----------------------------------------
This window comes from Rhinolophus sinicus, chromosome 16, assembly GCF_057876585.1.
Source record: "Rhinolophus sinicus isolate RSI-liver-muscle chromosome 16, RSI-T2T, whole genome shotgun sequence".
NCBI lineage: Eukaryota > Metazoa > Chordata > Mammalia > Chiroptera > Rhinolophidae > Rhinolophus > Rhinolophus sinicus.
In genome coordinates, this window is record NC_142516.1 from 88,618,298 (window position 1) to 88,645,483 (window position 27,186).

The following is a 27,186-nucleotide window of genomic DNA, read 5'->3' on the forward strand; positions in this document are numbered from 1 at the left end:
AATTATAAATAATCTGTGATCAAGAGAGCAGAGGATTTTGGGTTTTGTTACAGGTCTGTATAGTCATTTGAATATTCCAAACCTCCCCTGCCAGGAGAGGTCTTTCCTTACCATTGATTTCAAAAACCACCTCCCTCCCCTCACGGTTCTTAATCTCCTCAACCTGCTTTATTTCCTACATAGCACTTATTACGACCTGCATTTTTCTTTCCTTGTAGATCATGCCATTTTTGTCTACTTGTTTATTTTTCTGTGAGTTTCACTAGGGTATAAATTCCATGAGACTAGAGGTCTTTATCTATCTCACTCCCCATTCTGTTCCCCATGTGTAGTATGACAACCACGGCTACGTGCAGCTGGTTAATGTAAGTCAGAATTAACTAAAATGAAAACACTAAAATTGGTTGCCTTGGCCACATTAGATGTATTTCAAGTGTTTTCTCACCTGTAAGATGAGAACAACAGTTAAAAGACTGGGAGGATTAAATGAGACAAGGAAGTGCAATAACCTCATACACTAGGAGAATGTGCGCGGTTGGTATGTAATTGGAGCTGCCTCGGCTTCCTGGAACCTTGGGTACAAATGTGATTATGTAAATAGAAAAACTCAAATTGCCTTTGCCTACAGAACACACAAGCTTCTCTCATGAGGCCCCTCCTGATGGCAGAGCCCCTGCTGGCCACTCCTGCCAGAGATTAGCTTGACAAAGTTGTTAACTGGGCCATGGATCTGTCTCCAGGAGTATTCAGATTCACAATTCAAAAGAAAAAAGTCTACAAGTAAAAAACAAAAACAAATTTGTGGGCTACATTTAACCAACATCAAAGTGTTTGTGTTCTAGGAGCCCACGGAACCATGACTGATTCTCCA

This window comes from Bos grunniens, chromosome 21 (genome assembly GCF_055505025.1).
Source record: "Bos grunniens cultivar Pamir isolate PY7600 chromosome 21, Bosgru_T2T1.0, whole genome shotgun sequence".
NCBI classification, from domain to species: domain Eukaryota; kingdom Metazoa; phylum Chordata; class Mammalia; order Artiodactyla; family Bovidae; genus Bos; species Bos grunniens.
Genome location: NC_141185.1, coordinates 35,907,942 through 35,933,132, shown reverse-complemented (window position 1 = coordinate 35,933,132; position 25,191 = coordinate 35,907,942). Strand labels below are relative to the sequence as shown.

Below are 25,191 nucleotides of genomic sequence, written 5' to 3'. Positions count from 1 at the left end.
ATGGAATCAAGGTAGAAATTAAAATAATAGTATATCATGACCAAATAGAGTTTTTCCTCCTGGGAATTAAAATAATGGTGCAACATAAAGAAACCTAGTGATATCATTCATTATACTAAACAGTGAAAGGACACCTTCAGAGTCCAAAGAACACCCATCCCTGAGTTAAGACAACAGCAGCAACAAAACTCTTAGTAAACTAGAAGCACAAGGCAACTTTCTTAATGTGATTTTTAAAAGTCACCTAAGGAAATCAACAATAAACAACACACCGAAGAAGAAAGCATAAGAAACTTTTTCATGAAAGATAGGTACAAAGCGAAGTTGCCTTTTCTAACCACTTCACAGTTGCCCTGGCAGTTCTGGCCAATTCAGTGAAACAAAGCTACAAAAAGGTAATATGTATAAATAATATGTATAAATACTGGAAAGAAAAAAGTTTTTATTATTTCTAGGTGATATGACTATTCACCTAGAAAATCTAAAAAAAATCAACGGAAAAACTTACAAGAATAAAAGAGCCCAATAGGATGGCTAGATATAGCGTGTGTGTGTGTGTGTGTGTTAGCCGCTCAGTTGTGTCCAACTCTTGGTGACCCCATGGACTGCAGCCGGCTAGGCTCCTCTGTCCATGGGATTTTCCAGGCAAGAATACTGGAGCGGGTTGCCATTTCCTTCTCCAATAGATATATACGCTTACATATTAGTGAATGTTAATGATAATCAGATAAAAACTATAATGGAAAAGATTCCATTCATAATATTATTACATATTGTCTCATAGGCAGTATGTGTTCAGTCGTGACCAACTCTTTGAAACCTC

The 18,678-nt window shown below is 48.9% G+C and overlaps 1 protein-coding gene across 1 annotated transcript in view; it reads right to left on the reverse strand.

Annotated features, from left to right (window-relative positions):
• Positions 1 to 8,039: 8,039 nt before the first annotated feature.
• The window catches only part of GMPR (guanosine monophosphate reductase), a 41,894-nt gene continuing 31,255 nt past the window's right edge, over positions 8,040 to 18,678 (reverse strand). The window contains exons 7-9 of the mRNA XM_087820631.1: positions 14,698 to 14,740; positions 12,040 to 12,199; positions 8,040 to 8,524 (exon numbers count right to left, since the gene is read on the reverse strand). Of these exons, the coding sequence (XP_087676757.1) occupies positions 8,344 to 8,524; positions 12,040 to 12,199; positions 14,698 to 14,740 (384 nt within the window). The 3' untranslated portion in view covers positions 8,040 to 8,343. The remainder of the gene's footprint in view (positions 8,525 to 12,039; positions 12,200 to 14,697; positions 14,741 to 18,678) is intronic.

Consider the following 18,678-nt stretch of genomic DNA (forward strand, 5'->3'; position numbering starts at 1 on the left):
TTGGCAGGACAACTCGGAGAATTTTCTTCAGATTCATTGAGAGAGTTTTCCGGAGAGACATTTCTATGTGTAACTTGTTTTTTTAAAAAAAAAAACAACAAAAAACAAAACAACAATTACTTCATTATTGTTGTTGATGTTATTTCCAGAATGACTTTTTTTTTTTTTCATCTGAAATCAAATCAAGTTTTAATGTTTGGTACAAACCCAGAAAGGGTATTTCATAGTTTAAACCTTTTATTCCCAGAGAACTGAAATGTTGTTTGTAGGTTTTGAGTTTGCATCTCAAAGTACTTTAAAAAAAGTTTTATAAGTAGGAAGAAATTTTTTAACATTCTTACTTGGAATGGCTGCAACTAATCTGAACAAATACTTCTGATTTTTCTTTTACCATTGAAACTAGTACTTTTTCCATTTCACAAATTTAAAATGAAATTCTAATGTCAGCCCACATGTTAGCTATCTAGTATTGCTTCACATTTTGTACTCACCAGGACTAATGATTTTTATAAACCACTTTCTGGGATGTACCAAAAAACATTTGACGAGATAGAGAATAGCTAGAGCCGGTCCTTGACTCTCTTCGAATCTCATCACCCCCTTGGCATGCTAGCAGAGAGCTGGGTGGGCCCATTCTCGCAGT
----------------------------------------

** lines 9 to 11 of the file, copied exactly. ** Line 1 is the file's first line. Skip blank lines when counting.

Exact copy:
NCBI classification, from domain to species: domain Eukaryota; kingdom Metazoa; phylum Chordata; class Mammalia; order Artiodactyla; family Bovidae; genus Bos; species Bos grunniens.
Genome location: NC_141185.1, coordinates 35,907,942 through 35,933,132, shown reverse-complemented (window position 1 = coordinate 35,933,132; position 25,191 = coordinate 35,907,942). Strand labels below are relative to the sequence as shown.

Below are 25,191 nucleotides of genomic sequence, written 5' to 3'. Positions count from 1 at the left end.